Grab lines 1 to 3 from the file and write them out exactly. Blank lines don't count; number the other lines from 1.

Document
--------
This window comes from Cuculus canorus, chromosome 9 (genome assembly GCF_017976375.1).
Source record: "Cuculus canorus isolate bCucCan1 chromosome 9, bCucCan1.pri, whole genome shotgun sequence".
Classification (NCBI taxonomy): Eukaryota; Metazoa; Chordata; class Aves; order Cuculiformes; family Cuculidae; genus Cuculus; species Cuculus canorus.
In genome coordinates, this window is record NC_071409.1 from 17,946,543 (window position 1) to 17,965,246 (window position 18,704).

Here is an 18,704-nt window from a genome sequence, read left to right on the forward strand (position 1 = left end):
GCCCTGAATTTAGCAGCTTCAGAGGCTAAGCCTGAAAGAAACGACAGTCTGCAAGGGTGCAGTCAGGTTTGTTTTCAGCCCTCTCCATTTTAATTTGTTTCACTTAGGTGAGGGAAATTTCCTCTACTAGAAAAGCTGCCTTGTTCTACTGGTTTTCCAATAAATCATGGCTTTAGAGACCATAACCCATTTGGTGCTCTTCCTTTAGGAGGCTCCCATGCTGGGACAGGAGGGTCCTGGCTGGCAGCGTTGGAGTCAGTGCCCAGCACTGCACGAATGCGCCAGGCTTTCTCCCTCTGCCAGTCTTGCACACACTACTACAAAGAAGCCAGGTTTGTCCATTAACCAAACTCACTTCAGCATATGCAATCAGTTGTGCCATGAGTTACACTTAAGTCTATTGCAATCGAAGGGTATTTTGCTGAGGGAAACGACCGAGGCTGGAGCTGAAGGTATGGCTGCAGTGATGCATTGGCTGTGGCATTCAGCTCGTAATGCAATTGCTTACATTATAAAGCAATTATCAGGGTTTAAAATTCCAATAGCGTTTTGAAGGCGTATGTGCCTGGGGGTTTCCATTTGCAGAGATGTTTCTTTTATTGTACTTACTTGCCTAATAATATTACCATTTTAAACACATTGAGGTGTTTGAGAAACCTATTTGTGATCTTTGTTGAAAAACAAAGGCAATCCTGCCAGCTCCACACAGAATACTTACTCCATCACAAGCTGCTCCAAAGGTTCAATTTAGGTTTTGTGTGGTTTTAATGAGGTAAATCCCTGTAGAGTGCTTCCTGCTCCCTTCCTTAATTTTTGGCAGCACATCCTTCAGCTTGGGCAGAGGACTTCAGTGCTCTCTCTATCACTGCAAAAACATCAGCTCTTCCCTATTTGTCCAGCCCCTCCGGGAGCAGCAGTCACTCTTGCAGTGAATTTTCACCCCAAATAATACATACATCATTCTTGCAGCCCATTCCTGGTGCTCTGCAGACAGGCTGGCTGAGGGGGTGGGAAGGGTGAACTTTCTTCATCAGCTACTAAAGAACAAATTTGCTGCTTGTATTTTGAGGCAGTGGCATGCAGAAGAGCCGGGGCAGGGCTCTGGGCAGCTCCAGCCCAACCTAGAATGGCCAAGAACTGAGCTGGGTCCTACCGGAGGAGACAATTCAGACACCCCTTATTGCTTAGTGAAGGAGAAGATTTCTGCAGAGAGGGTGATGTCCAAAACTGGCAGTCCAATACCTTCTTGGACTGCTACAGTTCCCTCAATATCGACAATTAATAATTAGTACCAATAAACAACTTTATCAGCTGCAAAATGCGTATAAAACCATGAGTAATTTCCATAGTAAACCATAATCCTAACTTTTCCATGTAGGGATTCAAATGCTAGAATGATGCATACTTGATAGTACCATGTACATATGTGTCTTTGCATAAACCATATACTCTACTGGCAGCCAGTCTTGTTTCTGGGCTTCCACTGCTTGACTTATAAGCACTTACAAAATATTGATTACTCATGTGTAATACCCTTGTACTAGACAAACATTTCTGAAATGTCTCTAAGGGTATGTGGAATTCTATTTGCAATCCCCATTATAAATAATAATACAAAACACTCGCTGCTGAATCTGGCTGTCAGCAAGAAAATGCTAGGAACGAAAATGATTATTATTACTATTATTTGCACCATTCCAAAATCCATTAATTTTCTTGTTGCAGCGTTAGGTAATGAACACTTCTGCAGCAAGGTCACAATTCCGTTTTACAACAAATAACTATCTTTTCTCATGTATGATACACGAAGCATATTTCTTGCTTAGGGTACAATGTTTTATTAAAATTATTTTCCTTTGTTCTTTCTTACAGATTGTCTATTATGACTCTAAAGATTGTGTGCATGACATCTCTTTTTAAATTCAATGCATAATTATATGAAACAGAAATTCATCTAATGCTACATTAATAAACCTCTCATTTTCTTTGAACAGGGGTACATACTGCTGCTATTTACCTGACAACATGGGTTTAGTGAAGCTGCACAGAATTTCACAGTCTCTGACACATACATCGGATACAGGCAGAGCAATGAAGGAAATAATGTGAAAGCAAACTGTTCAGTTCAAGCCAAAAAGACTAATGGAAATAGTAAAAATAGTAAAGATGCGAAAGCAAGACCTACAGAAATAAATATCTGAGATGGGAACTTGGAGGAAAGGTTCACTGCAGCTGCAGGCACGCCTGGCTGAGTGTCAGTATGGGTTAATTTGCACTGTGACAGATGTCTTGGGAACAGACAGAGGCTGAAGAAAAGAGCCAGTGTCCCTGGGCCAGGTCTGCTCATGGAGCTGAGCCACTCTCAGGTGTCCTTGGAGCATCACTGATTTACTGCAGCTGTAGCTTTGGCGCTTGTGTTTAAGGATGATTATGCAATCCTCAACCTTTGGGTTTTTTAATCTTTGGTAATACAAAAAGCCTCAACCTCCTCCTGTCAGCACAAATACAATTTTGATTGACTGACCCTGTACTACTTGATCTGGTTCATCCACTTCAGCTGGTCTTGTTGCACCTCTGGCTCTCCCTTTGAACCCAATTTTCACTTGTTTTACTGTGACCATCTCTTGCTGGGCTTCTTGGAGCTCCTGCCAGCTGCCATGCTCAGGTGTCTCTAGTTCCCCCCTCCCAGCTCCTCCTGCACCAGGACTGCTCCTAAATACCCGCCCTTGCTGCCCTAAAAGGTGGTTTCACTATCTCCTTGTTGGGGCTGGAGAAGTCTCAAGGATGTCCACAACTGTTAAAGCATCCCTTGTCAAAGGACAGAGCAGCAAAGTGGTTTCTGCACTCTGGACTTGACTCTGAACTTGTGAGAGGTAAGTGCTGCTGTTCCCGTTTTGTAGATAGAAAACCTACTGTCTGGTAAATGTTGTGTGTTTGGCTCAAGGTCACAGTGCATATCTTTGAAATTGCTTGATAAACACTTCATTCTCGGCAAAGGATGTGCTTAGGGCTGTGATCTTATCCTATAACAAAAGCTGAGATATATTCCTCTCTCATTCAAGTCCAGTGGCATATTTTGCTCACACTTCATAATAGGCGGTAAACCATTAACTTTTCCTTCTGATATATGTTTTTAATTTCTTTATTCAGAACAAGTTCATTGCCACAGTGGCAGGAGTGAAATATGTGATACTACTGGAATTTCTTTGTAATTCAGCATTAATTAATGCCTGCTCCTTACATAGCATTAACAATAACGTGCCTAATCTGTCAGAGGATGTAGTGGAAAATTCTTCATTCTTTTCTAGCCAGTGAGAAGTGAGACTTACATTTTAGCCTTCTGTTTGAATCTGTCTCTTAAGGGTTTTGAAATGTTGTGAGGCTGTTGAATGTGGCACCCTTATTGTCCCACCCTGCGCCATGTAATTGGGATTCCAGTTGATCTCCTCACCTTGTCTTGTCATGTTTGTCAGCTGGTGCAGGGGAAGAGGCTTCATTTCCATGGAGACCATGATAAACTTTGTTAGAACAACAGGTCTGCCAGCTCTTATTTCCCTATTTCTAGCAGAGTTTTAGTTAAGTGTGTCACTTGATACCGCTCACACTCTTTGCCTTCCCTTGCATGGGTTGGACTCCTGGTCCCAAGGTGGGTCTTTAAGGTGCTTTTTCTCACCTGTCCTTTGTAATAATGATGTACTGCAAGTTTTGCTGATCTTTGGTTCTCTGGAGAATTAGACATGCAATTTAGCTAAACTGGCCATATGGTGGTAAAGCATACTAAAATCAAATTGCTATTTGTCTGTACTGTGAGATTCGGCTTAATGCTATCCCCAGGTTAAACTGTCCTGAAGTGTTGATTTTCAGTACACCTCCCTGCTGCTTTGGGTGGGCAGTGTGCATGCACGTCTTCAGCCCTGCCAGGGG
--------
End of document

This window comes from Cuculus canorus, chromosome 9 (genome assembly GCF_017976375.1).
Source record: "Cuculus canorus isolate bCucCan1 chromosome 9, bCucCan1.pri, whole genome shotgun sequence".
Classification (NCBI taxonomy): Eukaryota; Metazoa; Chordata; class Aves; order Cuculiformes; family Cuculidae; genus Cuculus; species Cuculus canorus.